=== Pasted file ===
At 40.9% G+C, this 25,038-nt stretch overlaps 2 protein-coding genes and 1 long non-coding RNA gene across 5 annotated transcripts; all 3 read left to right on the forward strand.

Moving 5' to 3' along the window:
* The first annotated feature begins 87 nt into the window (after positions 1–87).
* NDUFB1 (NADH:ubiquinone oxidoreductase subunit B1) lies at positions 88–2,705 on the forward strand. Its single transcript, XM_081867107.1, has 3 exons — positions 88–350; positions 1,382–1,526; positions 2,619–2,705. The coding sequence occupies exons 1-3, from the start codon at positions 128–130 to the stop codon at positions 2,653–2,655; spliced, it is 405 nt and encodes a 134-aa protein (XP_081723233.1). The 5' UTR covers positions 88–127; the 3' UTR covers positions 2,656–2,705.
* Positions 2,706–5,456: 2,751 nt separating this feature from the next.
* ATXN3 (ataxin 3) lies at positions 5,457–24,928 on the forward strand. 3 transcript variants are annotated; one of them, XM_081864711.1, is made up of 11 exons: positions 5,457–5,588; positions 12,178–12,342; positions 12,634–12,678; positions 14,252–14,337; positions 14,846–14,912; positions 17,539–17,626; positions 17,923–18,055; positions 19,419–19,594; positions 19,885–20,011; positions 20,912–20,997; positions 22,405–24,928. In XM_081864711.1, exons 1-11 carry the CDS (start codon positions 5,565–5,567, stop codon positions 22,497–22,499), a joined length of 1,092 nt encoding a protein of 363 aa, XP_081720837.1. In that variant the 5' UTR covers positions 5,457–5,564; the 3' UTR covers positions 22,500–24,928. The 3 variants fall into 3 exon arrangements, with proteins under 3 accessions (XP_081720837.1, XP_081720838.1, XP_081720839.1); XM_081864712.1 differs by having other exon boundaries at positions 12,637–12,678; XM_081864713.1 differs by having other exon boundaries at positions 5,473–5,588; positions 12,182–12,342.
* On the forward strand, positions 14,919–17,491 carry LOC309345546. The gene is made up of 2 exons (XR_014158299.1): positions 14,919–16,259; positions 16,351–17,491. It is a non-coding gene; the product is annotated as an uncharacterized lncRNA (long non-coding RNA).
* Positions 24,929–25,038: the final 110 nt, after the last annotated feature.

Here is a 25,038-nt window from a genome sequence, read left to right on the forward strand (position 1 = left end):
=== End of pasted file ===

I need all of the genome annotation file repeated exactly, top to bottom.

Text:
At 40.9% G+C, this 25,038-nt stretch overlaps 2 protein-coding genes and 1 long non-coding RNA gene across 5 annotated transcripts; all 3 read left to right on the forward strand.

Moving 5' to 3' along the window:
* The first annotated feature begins 87 nt into the window (after positions 1–87).
* NDUFB1 (NADH:ubiquinone oxidoreductase subunit B1) lies at positions 88–2,705 on the forward strand. Its single transcript, XM_081867107.1, has 3 exons — positions 88–350; positions 1,382–1,526; positions 2,619–2,705. The coding sequence occupies exons 1-3, from the start codon at positions 128–130 to the stop codon at positions 2,653–2,655; spliced, it is 405 nt and encodes a 134-aa protein (XP_081723233.1). The 5' UTR covers positions 88–127; the 3' UTR covers positions 2,656–2,705.
* Positions 2,706–5,456: 2,751 nt separating this feature from the next.
* ATXN3 (ataxin 3) lies at positions 5,457–24,928 on the forward strand. 3 transcript variants are annotated; one of them, XM_081864711.1, is made up of 11 exons: positions 5,457–5,588; positions 12,178–12,342; positions 12,634–12,678; positions 14,252–14,337; positions 14,846–14,912; positions 17,539–17,626; positions 17,923–18,055; positions 19,419–19,594; positions 19,885–20,011; positions 20,912–20,997; positions 22,405–24,928. In XM_081864711.1, exons 1-11 carry the CDS (start codon positions 5,565–5,567, stop codon positions 22,497–22,499), a joined length of 1,092 nt encoding a protein of 363 aa, XP_081720837.1. In that variant the 5' UTR covers positions 5,457–5,564; the 3' UTR covers positions 22,500–24,928. The 3 variants fall into 3 exon arrangements, with proteins under 3 accessions (XP_081720837.1, XP_081720838.1, XP_081720839.1); XM_081864712.1 differs by having other exon boundaries at positions 12,637–12,678; XM_081864713.1 differs by having other exon boundaries at positions 5,473–5,588; positions 12,182–12,342.
* On the forward strand, positions 14,919–17,491 carry LOC309345546. The gene is made up of 2 exons (XR_014158299.1): positions 14,919–16,259; positions 16,351–17,491. It is a non-coding gene; the product is annotated as an uncharacterized lncRNA (long non-coding RNA).
* Positions 24,929–25,038: the final 110 nt, after the last annotated feature.

Here is a 25,038-nt window from a genome sequence, read left to right on the forward strand (position 1 = left end):